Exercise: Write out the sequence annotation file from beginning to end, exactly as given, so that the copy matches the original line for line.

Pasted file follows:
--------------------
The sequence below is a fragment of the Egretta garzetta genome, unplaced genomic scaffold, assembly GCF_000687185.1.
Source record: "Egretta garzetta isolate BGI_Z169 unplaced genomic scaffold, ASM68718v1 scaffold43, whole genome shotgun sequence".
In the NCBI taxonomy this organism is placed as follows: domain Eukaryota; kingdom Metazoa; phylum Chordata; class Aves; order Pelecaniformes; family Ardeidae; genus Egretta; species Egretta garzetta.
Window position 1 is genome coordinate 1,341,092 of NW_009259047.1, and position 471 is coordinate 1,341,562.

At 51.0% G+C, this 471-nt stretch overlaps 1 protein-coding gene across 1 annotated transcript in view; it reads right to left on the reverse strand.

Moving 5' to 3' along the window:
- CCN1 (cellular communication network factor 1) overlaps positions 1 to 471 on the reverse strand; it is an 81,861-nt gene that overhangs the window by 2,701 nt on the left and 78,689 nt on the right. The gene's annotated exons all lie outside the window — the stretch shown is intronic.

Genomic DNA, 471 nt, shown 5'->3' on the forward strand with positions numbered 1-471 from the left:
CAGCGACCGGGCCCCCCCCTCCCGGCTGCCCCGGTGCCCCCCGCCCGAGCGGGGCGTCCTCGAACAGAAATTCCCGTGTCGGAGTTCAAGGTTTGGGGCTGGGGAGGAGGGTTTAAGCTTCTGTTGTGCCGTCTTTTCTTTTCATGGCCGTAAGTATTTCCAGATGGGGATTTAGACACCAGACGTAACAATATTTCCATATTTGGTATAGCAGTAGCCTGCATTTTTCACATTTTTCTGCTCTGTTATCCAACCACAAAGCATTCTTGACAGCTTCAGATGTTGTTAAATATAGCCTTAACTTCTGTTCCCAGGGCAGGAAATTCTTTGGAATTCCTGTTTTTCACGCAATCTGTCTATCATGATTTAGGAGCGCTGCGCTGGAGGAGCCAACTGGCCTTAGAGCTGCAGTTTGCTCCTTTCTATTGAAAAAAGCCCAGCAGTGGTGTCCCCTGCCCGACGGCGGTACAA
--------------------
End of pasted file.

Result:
The sequence below is a fragment of the Egretta garzetta genome, unplaced genomic scaffold, assembly GCF_000687185.1.
Source record: "Egretta garzetta isolate BGI_Z169 unplaced genomic scaffold, ASM68718v1 scaffold43, whole genome shotgun sequence".
In the NCBI taxonomy this organism is placed as follows: domain Eukaryota; kingdom Metazoa; phylum Chordata; class Aves; order Pelecaniformes; family Ardeidae; genus Egretta; species Egretta garzetta.
Window position 1 is genome coordinate 1,341,092 of NW_009259047.1, and position 471 is coordinate 1,341,562.

At 51.0% G+C, this 471-nt stretch overlaps 1 protein-coding gene across 1 annotated transcript in view; it reads right to left on the reverse strand.

Moving 5' to 3' along the window:
- CCN1 (cellular communication network factor 1) overlaps positions 1 to 471 on the reverse strand; it is an 81,861-nt gene that overhangs the window by 2,701 nt on the left and 78,689 nt on the right. The gene's annotated exons all lie outside the window — the stretch shown is intronic.

Genomic DNA, 471 nt, shown 5'->3' on the forward strand with positions numbered 1-471 from the left:
CAGCGACCGGGCCCCCCCCTCCCGGCTGCCCCGGTGCCCCCCGCCCGAGCGGGGCGTCCTCGAACAGAAATTCCCGTGTCGGAGTTCAAGGTTTGGGGCTGGGGAGGAGGGTTTAAGCTTCTGTTGTGCCGTCTTTTCTTTTCATGGCCGTAAGTATTTCCAGATGGGGATTTAGACACCAGACGTAACAATATTTCCATATTTGGTATAGCAGTAGCCTGCATTTTTCACATTTTTCTGCTCTGTTATCCAACCACAAAGCATTCTTGACAGCTTCAGATGTTGTTAAATATAGCCTTAACTTCTGTTCCCAGGGCAGGAAATTCTTTGGAATTCCTGTTTTTCACGCAATCTGTCTATCATGATTTAGGAGCGCTGCGCTGGAGGAGCCAACTGGCCTTAGAGCTGCAGTTTGCTCCTTTCTATTGAAAAAAGCCCAGCAGTGGTGTCCCCTGCCCGACGGCGGTACAA